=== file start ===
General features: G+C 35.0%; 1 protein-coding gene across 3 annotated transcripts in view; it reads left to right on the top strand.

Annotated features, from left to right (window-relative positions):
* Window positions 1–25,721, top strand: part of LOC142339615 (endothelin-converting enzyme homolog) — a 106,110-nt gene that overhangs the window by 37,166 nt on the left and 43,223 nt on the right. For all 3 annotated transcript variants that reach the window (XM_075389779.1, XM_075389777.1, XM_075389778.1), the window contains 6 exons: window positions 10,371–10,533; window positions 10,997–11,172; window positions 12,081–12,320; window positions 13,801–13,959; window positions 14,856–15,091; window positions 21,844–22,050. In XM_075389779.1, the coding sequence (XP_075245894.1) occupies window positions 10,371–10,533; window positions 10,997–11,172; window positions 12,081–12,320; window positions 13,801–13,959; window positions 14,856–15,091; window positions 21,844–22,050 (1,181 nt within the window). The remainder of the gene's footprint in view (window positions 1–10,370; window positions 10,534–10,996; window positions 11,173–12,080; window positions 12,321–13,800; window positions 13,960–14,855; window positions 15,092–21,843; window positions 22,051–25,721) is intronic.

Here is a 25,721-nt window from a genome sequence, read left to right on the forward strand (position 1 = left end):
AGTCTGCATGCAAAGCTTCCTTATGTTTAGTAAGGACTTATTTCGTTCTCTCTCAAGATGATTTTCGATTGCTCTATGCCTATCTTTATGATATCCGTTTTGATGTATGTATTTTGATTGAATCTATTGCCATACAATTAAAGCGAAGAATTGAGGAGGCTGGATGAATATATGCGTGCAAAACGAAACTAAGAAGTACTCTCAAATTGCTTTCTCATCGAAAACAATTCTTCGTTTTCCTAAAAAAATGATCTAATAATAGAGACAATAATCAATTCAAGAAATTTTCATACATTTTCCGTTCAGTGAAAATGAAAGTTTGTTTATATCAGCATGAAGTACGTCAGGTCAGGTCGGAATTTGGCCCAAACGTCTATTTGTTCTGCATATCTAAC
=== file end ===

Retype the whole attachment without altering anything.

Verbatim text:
General features: G+C 35.0%; 1 protein-coding gene across 3 annotated transcripts in view; it reads left to right on the top strand.

Annotated features, from left to right (window-relative positions):
* Window positions 1–25,721, top strand: part of LOC142339615 (endothelin-converting enzyme homolog) — a 106,110-nt gene that overhangs the window by 37,166 nt on the left and 43,223 nt on the right. For all 3 annotated transcript variants that reach the window (XM_075389779.1, XM_075389777.1, XM_075389778.1), the window contains 6 exons: window positions 10,371–10,533; window positions 10,997–11,172; window positions 12,081–12,320; window positions 13,801–13,959; window positions 14,856–15,091; window positions 21,844–22,050. In XM_075389779.1, the coding sequence (XP_075245894.1) occupies window positions 10,371–10,533; window positions 10,997–11,172; window positions 12,081–12,320; window positions 13,801–13,959; window positions 14,856–15,091; window positions 21,844–22,050 (1,181 nt within the window). The remainder of the gene's footprint in view (window positions 1–10,370; window positions 10,534–10,996; window positions 11,173–12,080; window positions 12,321–13,800; window positions 13,960–14,855; window positions 15,092–21,843; window positions 22,051–25,721) is intronic.

Here is a 25,721-nt window from a genome sequence, read left to right on the forward strand (position 1 = left end):
AGTCTGCATGCAAAGCTTCCTTATGTTTAGTAAGGACTTATTTCGTTCTCTCTCAAGATGATTTTCGATTGCTCTATGCCTATCTTTATGATATCCGTTTTGATGTATGTATTTTGATTGAATCTATTGCCATACAATTAAAGCGAAGAATTGAGGAGGCTGGATGAATATATGCGTGCAAAACGAAACTAAGAAGTACTCTCAAATTGCTTTCTCATCGAAAACAATTCTTCGTTTTCCTAAAAAAATGATCTAATAATAGAGACAATAATCAATTCAAGAAATTTTCATACATTTTCCGTTCAGTGAAAATGAAAGTTTGTTTATATCAGCATGAAGTACGTCAGGTCAGGTCGGAATTTGGCCCAAACGTCTATTTGTTCTGCATATCTAAC